Windy Row Bridge barrels vandalized, replaced with barriers

  • The bridge on Windy Row in Hancock over the spillway for Halfmoon Pond is closed following the results of a recent inspection. Sept. 10, 2020. Staff photo by Abbe Hamilton

  • View from Hancock's rescue boat, which was used to retrieve traffic control barrels that were dumped over the side of Windy Row Bridge earlier this week. Nov. 23, 2020 Courtesy image—

Monadnock Ledger-Transcript
Published: 11/25/2020 4:29:15 PM

The Hancock Highway Department reinforced the barriers delineating the closed lane on the Windy Row bridge on Tuesday after traffic control barrels were thrown into the Halfmoon Pond spillway on two separate occasions.

The 224-foot-long bridge was red-listed due to deterioration on its west side during a regularly scheduled inspection on Aug. 27. The rating, which came as a surprise, prompted DPW Director Tyler Howe to close it down to single-lane traffic while the town waits on funds from NH DOT Bridge Aid.

DPW and Fire Department personnel have since had to fish traffic control barrels out of the water below the bridge twice after vandals tossed them over. “The first time in a canoe was fun,” Howe said at Monday’s Select Board meeting, but less so the second time, when workers had to push through a half inch of ice in the town’s rescue boat to recover the barrels.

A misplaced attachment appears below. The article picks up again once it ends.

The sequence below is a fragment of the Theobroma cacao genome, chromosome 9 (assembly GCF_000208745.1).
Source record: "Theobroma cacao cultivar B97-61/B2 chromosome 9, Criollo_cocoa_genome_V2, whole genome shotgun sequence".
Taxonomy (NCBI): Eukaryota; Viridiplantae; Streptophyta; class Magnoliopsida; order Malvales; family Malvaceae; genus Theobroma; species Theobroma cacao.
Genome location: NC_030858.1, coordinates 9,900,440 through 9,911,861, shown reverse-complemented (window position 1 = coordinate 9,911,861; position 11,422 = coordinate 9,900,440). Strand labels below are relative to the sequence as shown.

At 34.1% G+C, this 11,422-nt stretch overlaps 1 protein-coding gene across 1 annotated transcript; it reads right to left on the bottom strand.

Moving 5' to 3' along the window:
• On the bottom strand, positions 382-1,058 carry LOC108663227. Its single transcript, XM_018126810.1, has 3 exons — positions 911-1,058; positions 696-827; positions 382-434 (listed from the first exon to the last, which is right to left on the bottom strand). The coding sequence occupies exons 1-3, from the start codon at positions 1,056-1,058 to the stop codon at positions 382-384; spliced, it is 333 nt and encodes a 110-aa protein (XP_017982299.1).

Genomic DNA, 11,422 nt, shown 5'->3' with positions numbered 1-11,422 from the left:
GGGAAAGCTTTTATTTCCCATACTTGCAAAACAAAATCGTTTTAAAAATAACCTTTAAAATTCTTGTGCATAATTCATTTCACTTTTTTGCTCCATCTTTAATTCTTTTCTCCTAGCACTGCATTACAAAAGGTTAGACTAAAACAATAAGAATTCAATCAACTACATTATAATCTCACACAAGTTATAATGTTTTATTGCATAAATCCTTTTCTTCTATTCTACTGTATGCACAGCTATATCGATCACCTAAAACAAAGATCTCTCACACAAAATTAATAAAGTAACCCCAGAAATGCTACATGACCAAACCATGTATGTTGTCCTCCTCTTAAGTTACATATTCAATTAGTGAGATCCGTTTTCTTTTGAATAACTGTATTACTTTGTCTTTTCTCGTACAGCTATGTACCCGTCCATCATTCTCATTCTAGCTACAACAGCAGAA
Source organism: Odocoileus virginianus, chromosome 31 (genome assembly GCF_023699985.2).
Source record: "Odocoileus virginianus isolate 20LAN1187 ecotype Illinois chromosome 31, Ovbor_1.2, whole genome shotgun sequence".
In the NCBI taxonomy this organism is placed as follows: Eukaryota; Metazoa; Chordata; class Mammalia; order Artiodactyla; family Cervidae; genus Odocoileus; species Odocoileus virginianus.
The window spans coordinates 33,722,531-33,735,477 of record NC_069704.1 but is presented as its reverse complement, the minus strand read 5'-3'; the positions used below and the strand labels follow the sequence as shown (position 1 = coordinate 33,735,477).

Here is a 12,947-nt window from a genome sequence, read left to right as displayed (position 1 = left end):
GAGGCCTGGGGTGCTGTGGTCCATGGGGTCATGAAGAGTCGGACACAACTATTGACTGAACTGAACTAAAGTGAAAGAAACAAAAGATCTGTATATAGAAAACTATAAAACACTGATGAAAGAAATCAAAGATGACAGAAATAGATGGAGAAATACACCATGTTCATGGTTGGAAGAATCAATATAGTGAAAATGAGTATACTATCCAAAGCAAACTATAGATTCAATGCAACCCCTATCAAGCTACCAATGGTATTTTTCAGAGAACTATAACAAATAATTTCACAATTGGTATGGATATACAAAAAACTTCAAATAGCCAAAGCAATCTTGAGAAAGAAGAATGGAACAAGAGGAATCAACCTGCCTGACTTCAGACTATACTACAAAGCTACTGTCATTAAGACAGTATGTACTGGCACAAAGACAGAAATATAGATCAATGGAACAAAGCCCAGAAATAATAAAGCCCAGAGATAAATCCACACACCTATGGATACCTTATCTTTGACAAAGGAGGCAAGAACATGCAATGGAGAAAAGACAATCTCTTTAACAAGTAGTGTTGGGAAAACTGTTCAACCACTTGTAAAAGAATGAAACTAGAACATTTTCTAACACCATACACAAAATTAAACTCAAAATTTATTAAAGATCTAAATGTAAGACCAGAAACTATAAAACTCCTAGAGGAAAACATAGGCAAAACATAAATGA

There are now jersey barriers in place on either end of the bridge, and barrels are chained to those barriers, Town Administrator Jonathan Coyne said, and a painted stripe delineates the remaining travel lane on the bridge. Hancock personnel are keeping Peterborough first responders abreast of their changes to ensure no agency is caught by surprise in case of an emergency that necessitates travel across the bridge, Howe said.

Residents are requested to contact the Hancock Police Department if they have information on the people responsible for moving the traffic control barrels.

The bridge was built in 1949, and the August inspection report detailed several instances of deteriorated conditions on various parts of the bridge, most notably several “through-holes” on the west side of the bridge and deteriorated steel due to salt water flow, as previously reported. The NH DOT Bridge Aid program allows municipalities to pay 20 percent of the bridge reconstruction cost and state and federal funds cover the rest. The program is booked a couple years out.


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